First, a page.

Originally created 09/23/99

Foster layoffs difficult for town workers

WAGENER -- Officials at Wagener Manufacturing Co. plan to shutdown its sewing department, laying off about 80 employees.

Company officials say about 60 employees will be retained to operate a distribution center for Foster Industries Inc., the parent company of the Wagener operation.

It's an announcement that company employees and area residents have feared for some time.

"I have been aware that this was going to happen for two or three years," said Aiken County Councilwoman Kathy Rawls. "I really wonder if eventually there will be no industry left in this country -- all gone overseas or to Mexico."

Foster Industries is not moving the jobs overseas, says Robert Yaspan, president of the New York-based company, but he does attribute the shutdown of the line to foreign competition.

"It's the result of import competition," Mr. Yaspan said. "We have been trying to keep this company going for years and it's a really sad occasion that we have to do this."

The company has been something of a family affair, not only for the approximately 1,400 townspeople but for the owners of the corporation. The Wagener factory was established by Mr. Yaspan's father in 1946. Ed Carver, plant manager and uncle of Wagener Mayor Steve Carver, has worked at the plant for 41 years.

"I've never worked anywhere else," he said.

In fact, the mayor once worked at the plant as a part-time employee while he was in high school.

Though no surprise, the news has still devastated the small town. It has been the area's main source of jobs for those unable or unwilling to commute to the Aiken or Columbia areas. But local officials began taking steps to offset the bad news some time ago, the mayor said.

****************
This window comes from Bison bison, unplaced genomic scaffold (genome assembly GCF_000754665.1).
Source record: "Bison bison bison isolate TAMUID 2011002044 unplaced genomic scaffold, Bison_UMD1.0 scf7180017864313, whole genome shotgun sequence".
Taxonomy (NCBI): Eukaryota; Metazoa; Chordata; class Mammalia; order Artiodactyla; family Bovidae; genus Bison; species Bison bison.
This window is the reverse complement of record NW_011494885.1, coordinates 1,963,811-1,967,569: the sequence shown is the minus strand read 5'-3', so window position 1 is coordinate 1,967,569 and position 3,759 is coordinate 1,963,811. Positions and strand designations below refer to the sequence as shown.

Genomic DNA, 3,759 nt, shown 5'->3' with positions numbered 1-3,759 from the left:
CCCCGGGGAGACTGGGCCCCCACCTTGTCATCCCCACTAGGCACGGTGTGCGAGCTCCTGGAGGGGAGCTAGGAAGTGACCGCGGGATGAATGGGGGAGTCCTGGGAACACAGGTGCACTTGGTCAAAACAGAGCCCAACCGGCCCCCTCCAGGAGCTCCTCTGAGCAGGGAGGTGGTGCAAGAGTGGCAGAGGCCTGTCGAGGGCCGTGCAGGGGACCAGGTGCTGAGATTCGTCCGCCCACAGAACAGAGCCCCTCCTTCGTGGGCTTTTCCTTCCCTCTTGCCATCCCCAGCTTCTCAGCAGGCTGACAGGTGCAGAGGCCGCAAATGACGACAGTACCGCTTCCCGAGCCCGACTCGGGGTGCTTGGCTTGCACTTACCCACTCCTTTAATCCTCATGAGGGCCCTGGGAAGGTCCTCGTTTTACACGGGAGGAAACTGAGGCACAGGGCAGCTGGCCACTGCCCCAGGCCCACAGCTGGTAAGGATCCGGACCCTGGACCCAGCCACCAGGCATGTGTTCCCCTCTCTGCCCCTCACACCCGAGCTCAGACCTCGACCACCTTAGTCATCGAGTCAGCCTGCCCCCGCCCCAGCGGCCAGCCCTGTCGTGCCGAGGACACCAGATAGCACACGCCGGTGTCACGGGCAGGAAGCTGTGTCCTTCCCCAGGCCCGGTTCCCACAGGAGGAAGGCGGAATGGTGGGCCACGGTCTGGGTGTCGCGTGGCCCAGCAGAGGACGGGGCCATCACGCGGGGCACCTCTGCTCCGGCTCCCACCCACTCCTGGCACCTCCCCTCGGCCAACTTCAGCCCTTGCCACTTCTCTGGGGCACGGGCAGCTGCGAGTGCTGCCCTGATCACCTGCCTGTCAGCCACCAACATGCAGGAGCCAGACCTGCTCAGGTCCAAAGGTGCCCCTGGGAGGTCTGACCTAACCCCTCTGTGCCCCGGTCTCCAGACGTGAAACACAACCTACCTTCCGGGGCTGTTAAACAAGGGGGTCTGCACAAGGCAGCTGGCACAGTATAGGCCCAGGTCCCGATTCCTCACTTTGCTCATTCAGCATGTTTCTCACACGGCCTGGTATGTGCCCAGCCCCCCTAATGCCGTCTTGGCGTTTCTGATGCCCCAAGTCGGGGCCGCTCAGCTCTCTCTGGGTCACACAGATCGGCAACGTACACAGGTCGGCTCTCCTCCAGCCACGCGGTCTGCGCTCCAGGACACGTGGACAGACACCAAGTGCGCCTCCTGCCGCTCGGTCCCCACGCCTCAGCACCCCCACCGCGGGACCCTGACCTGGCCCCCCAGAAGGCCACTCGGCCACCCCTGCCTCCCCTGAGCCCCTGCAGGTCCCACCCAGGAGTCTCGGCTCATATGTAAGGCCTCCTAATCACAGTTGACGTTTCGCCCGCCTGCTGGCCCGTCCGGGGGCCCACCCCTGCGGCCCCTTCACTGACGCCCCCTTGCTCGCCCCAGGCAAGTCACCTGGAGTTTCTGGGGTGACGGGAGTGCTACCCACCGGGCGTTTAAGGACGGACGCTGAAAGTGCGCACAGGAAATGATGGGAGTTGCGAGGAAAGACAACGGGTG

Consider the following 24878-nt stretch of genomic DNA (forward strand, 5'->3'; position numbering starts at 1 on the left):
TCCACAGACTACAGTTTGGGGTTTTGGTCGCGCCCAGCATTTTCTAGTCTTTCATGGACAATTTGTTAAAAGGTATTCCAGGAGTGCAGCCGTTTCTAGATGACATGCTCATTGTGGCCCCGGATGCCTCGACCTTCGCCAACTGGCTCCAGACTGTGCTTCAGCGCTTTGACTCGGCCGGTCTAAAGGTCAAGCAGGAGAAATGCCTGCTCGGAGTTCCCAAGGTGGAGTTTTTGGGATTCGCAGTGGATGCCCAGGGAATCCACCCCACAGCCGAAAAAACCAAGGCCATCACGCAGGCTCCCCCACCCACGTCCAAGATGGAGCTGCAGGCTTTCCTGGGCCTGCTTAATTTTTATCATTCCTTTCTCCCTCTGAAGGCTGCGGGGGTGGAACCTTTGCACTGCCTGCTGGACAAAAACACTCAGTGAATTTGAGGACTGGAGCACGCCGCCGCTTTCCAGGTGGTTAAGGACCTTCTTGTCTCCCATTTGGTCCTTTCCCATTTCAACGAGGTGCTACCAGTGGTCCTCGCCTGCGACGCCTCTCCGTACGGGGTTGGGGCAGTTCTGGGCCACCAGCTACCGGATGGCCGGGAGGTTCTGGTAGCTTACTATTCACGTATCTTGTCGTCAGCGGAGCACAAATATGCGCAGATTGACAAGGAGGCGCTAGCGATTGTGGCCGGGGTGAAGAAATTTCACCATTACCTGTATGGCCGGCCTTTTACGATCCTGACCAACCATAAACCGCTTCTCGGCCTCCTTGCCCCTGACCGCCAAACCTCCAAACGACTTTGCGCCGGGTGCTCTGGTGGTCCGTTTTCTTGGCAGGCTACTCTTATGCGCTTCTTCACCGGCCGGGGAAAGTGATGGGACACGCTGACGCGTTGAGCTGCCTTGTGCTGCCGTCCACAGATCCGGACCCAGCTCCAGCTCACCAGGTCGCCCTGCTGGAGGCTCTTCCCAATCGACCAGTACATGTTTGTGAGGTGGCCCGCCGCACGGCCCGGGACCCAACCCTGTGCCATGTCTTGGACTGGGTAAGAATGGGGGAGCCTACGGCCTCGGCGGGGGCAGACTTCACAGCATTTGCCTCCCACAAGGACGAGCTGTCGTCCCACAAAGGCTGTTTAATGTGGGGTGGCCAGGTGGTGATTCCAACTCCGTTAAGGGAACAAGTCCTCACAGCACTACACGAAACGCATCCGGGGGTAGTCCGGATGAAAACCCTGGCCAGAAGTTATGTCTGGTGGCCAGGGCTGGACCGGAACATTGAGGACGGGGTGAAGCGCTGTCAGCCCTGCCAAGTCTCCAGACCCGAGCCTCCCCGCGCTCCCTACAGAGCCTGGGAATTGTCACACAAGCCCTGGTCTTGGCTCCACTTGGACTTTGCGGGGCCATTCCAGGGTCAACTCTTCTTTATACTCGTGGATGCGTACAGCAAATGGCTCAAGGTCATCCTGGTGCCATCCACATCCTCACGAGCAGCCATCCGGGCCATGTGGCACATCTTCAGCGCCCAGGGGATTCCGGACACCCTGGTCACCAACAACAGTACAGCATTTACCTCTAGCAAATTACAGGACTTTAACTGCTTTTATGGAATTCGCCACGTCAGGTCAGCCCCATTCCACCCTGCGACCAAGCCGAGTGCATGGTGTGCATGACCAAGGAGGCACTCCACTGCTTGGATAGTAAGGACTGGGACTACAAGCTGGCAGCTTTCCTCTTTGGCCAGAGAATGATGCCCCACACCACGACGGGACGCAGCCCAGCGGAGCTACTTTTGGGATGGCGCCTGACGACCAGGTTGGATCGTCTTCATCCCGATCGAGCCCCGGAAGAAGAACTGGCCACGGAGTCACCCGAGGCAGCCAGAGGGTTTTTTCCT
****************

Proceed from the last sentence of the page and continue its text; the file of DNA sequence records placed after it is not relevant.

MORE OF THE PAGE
"We've been working with other groups, like Palmetto Leadership, to try to bring in new industry and we have made improvements in our water and sewer system to be ready for industrial development," Mr. Carver said.

Joining with officials from the towns of Salley and Perry, local leaders are looking into the possibility of acquiring an industrial site that would make the southeastern section of Aiken County more attractive to industry.

Another push is being made by Fred Humes, director of the Economic Development Partnership for Aiken County.

"It's a difficult situation but it is one we have been working on for quite a while and we hope to find an existing building to use to attract incoming industry," Mr. Humes said.

Reach Pat Willis at (803) 279-6895.


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